I remembered this as I processed the disappointment of another 'no'.
You can be an excellent candidate and still miss out on the job, an interview, a scholarship.
The thing you cannot avoid is the feeling, as your application is rejected, that you are not an excellent candidate. The knowledge that someone else was deemed more excellent, a better fit, more worthy candidate inevitably makes you feel unworthy, unwanted, not good enough.
I'll be honest, I don't have a solution, or even any suggestions, for others in similar circumstances.
The reality that for every dozen applications you submit, you might expect to receive one scholarship offer is no comfort when your energy has poured into dozens of applications and the one or two you've received are the smaller ones, meaning you must continue to pour energy into more applications or work, and have nothing left for the task for which you are here.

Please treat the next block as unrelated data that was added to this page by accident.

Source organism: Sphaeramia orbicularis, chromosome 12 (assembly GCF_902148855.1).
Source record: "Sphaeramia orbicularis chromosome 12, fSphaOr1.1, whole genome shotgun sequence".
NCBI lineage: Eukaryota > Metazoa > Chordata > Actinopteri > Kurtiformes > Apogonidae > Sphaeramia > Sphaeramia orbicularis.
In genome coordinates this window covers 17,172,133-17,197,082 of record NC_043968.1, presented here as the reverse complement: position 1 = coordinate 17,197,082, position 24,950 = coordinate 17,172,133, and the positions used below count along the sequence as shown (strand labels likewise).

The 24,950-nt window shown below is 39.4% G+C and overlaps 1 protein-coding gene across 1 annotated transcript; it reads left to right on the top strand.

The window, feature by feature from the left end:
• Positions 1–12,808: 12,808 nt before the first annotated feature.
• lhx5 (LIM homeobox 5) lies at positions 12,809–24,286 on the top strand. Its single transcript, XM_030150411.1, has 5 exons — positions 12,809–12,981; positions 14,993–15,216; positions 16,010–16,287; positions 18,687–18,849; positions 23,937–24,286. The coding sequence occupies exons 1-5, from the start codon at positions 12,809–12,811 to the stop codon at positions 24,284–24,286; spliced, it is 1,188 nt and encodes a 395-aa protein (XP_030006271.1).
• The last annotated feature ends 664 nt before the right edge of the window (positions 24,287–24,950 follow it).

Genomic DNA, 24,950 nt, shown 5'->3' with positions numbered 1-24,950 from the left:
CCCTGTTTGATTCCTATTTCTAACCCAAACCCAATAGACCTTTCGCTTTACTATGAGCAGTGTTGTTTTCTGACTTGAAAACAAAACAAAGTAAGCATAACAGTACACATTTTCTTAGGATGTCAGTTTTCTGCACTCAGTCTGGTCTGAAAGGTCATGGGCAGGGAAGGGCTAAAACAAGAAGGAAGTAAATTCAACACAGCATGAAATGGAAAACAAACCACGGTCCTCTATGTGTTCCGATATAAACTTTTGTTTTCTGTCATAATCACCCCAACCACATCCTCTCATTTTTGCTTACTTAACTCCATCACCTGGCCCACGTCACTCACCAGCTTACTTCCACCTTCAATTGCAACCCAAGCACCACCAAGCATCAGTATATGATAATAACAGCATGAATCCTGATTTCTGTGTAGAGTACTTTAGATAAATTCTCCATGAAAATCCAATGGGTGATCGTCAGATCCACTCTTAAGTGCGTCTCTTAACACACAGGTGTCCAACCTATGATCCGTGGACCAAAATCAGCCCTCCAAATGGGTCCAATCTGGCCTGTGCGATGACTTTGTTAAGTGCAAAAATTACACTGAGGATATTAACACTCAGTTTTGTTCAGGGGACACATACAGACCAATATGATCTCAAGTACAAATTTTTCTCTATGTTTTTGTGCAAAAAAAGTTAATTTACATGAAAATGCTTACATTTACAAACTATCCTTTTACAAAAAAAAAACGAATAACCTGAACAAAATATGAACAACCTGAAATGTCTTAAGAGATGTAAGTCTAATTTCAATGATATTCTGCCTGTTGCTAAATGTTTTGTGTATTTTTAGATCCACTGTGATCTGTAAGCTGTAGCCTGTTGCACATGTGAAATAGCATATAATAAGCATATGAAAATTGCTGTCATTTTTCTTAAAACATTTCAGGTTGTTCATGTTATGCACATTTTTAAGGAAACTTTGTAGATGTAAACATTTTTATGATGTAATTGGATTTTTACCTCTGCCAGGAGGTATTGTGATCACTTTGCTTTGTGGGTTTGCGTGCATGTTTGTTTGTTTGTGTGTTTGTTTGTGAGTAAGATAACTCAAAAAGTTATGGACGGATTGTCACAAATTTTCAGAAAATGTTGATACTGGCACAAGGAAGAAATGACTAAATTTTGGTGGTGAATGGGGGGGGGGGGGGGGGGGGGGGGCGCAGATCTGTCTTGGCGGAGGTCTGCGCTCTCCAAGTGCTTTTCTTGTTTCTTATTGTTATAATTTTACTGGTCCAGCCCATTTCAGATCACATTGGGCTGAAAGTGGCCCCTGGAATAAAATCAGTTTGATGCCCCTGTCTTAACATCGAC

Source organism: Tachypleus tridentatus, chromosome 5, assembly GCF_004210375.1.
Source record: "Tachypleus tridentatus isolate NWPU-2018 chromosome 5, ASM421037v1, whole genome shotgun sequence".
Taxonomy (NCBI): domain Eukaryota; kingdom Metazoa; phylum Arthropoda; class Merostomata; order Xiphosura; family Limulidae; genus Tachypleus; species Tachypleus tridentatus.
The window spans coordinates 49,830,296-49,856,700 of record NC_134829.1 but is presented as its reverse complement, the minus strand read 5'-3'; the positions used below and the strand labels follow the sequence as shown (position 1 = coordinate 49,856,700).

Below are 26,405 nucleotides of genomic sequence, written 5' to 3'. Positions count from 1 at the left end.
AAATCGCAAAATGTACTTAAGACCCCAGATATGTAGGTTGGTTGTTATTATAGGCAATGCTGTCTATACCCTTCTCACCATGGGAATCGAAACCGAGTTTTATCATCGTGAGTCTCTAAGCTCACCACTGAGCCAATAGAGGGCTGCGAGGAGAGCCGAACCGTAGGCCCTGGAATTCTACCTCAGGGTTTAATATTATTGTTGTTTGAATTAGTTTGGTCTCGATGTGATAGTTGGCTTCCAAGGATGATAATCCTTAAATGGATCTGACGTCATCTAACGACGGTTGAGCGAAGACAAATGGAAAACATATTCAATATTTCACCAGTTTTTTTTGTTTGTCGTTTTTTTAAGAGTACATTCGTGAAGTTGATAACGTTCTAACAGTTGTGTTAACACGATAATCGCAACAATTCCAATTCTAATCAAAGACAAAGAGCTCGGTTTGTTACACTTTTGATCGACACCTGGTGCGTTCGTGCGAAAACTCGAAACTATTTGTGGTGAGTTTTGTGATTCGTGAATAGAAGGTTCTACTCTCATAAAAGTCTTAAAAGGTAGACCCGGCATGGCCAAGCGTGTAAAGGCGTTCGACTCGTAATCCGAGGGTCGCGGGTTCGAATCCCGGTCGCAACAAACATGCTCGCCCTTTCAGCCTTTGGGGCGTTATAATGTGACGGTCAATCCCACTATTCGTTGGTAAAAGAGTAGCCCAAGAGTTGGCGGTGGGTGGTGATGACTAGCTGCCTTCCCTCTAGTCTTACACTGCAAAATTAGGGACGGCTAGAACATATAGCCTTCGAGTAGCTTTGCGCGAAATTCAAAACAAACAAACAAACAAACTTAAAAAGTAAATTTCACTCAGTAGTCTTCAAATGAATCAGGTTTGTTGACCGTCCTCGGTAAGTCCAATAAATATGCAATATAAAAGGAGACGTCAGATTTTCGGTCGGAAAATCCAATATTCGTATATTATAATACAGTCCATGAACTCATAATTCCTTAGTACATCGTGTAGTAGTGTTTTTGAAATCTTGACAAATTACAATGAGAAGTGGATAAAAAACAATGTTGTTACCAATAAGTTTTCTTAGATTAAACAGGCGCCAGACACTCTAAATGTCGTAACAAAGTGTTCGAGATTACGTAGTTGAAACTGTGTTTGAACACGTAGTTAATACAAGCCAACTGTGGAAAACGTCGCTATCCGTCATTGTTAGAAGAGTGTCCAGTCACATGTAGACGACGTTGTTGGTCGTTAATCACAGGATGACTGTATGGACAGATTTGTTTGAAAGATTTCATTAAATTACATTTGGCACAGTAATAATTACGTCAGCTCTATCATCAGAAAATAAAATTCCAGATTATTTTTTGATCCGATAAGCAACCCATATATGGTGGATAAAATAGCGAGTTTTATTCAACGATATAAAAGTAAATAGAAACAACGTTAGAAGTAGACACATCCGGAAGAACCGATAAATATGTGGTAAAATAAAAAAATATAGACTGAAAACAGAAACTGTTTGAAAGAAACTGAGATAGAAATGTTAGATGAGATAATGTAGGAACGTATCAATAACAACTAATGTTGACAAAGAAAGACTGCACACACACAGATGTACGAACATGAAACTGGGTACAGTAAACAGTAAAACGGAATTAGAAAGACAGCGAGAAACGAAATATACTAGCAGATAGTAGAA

The reality that many of the factors determining the shortlists for interview are beyond your control and hardly a reflection on your value is no balm to soothe the gaping wounds reopened after a dozen rejections already this year.
'You can do everything right, and still lose.'
I don't think Picard is seeking to offer Data comfort in that observation. I think he offers him something to hold on to, when he is ready to pick himself up and move on.
I might do nothing wrong in the application process and still lose.
I am not comforted by that thought. But it may help me nod acceptance, get up off the floor, dust myself off, and move on.